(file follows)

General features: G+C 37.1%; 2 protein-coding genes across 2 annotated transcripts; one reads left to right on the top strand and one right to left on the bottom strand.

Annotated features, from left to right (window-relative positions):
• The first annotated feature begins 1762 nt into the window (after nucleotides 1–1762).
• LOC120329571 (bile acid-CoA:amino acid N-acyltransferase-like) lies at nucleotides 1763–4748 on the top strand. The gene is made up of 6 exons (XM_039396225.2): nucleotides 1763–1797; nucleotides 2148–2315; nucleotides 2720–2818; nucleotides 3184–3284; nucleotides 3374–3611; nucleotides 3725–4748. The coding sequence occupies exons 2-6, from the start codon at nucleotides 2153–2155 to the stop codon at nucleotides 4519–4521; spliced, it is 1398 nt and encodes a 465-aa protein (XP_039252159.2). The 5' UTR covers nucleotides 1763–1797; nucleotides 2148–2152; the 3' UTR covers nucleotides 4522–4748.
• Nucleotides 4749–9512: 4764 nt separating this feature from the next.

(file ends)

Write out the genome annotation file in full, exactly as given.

General features: G+C 37.1%; 2 protein-coding genes across 2 annotated transcripts; one reads left to right on the top strand and one right to left on the bottom strand.

Annotated features, from left to right (window-relative positions):
• The first annotated feature begins 1762 nt into the window (after nucleotides 1–1762).
• LOC120329571 (bile acid-CoA:amino acid N-acyltransferase-like) lies at nucleotides 1763–4748 on the top strand. The gene is made up of 6 exons (XM_039396225.2): nucleotides 1763–1797; nucleotides 2148–2315; nucleotides 2720–2818; nucleotides 3184–3284; nucleotides 3374–3611; nucleotides 3725–4748. The coding sequence occupies exons 2-6, from the start codon at nucleotides 2153–2155 to the stop codon at nucleotides 4519–4521; spliced, it is 1398 nt and encodes a 465-aa protein (XP_039252159.2). The 5' UTR covers nucleotides 1763–1797; nucleotides 2148–2152; the 3' UTR covers nucleotides 4522–4748.
• Nucleotides 4749–9512: 4764 nt separating this feature from the next.